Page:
Some coffee had gotten on a man’s ape. The man said,
animal did you get on my coffee?
No no, whistled the ape, the coffee got on me.
You’re sure you didn’t spill on my coffee? said the man.
Do I look like a liquid? peeped the ape.
Well you sure don’t look human, said the man.
But that doesn’t make me a fluid, twittered the ape.
Well I don’ know what the hell you are, so just stop it,
cried the man.
I was just sitting here reading the newspaper when you
splashed coffee all over me, piped the ape.
I don’t care if you are a liquid, you just better stop
splashing on things, cried the man.
Do I look fluid to you? Take a good look, hooted the ape.
If you don’t stop I’ll put you in a cup, screamed the man.
I’m not a fluid, screeched the ape.
Stop it, stop it, screamed the man, you are frightening me.
A most thought-provoking short film and winner of the BAFTA 2011 best short animation…
Mozart performed his twenty-sixth piano concerto twice in 1789-90 and as was his custom [especially in piano works conceived for himself] he improvised extensively, particularly in the left hand. Now composer and pianist Timo Andres inherits Mozart’s mantle, but with a twenty-first century twist. As Timo explains his re-imagining of K537 fills in the many incomplete sections of Mozart’s manuscript with entirely contemporary material:
I approached the piece not from a scholarly or editorial perspective, but more as a sprawling playground for pianistic invention and virtuosity, taking cues from the composer-pianist tradition Mozart helped to crystallize. The left hand gets an extended catalogue of gestures [no more tasteful, 18th-century Alberti bass]. It uses imitation, counter-melodies, and canonic interplay to participate in the musical drama of the right hand [sometimes even leaping above it in register]. Harmonically, new chords both thicken and undermine the existing progressions, adding allusions to music after Mozart’s time [Beethoven, Schumann, Brahms, Prokofiev, Ives, Rachmaninoff, Stravinsky, and Bartók all make appearances].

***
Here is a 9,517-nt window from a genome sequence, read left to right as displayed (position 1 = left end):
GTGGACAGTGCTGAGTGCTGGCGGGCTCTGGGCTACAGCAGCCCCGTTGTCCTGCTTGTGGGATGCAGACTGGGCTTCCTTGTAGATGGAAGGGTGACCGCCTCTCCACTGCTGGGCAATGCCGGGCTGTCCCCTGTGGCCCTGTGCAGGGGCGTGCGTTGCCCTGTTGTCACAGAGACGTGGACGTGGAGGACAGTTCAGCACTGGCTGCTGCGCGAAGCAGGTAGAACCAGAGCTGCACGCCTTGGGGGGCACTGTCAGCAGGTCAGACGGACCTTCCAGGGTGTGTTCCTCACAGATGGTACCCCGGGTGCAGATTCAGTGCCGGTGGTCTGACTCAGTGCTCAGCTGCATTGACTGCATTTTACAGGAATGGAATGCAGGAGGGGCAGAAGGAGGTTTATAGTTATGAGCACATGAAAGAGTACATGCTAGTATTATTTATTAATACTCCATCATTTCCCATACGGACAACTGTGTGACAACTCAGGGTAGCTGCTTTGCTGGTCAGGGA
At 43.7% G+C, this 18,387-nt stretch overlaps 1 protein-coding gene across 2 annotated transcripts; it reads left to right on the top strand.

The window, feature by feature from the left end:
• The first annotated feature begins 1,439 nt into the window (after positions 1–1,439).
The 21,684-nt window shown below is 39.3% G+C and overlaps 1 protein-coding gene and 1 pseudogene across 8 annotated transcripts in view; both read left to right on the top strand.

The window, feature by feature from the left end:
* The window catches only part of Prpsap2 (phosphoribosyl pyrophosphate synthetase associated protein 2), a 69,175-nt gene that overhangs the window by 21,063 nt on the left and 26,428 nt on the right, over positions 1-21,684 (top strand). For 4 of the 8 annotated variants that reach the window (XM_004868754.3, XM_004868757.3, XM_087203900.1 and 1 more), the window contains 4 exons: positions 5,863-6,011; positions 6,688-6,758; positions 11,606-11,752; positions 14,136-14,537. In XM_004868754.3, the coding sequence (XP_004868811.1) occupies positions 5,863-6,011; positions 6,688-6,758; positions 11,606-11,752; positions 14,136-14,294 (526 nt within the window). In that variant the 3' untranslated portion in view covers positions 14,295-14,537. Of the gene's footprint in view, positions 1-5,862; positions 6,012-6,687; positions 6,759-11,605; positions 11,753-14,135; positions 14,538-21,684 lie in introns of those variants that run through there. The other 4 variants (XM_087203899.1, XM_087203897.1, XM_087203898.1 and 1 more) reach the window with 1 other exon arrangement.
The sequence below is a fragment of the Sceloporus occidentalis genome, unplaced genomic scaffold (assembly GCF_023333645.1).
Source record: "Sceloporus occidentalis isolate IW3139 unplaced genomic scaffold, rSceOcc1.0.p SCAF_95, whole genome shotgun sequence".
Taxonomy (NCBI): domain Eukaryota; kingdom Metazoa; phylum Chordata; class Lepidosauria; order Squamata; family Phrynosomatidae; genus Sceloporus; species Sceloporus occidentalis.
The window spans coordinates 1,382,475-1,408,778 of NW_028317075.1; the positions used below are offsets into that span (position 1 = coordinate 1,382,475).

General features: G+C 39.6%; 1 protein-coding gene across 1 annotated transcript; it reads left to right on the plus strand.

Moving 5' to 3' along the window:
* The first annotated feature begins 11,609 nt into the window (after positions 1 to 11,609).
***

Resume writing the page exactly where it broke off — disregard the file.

At the end of last year Andres and his colleagues from the impressive Metropolis Ensemble performed K537 at Angel Orensanz Center in NYC as an encore to their 2010 premiere of the work; the first movement from that reading is above. Timo arrives in Iowa today to begin rehearsals of the piece with the WCFSO ahead of our collaboration on Saturday night.
[Other movements from the Metropolis performance are here]
So avoid using the word ‘very’ because it’s lazy. A man is not very tired, he is exhausted. Don’t use very sad, use morose. Language was invented for one reason, boys - to woo women - and, in that endeavor, laziness will not do. It also won’t do in your essays.
- Bassists look too bored
The people of Mexico were lined up along the streets to see the Pope. This little guy thought otherwise.